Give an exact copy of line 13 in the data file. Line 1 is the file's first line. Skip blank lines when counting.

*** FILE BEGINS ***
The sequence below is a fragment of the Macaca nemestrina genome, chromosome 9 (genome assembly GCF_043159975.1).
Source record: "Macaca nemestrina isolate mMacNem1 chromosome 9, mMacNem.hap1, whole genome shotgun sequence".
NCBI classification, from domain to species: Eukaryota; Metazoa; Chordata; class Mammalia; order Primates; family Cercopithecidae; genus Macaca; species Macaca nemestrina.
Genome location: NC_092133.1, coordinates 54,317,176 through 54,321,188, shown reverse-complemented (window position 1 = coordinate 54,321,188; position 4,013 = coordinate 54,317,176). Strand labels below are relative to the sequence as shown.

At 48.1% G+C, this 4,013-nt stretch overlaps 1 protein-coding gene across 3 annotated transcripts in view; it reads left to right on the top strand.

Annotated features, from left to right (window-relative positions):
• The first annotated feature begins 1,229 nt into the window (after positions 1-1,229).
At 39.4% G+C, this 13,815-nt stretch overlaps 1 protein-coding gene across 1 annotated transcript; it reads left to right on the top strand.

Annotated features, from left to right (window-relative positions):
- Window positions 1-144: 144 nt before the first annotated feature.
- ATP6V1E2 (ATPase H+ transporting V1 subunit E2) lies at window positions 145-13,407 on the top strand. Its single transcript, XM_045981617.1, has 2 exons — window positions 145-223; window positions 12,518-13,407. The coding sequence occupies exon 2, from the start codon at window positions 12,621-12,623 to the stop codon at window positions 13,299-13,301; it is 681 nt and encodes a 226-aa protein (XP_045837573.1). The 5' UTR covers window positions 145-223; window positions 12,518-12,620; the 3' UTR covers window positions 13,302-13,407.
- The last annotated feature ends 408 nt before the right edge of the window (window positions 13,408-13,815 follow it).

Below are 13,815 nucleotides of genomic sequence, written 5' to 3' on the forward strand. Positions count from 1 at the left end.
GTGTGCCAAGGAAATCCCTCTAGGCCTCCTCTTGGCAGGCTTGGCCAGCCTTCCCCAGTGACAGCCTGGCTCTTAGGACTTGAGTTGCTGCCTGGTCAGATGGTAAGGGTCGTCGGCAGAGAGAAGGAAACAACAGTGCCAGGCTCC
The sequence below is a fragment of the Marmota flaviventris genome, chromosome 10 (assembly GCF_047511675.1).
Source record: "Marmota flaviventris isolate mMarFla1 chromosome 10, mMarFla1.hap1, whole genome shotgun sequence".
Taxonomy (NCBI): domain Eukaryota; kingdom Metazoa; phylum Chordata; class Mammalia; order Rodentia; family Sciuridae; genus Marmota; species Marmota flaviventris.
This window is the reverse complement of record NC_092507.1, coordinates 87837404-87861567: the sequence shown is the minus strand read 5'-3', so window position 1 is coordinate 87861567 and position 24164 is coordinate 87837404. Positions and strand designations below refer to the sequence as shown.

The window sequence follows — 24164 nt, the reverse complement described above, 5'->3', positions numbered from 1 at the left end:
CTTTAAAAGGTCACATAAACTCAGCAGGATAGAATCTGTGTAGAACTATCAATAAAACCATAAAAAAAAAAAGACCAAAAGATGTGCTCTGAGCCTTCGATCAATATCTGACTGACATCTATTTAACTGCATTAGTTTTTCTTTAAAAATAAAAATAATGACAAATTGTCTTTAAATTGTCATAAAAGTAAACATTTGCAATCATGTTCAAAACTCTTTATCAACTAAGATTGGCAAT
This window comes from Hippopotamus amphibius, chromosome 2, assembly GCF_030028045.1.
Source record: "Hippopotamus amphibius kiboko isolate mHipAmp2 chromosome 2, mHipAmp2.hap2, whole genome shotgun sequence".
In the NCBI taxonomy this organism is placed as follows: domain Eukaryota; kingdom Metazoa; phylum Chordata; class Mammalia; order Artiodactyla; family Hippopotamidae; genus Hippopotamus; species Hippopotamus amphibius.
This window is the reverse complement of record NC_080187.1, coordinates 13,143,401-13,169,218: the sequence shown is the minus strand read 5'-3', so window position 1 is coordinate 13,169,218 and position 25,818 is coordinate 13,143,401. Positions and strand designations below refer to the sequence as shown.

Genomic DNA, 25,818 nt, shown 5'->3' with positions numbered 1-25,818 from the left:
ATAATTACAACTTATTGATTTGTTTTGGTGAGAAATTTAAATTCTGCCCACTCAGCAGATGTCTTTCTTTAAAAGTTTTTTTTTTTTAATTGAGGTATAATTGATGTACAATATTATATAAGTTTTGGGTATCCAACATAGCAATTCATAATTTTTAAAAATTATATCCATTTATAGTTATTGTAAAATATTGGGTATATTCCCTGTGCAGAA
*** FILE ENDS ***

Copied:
Below are 13,815 nucleotides of genomic sequence, written 5' to 3' on the forward strand. Positions count from 1 at the left end.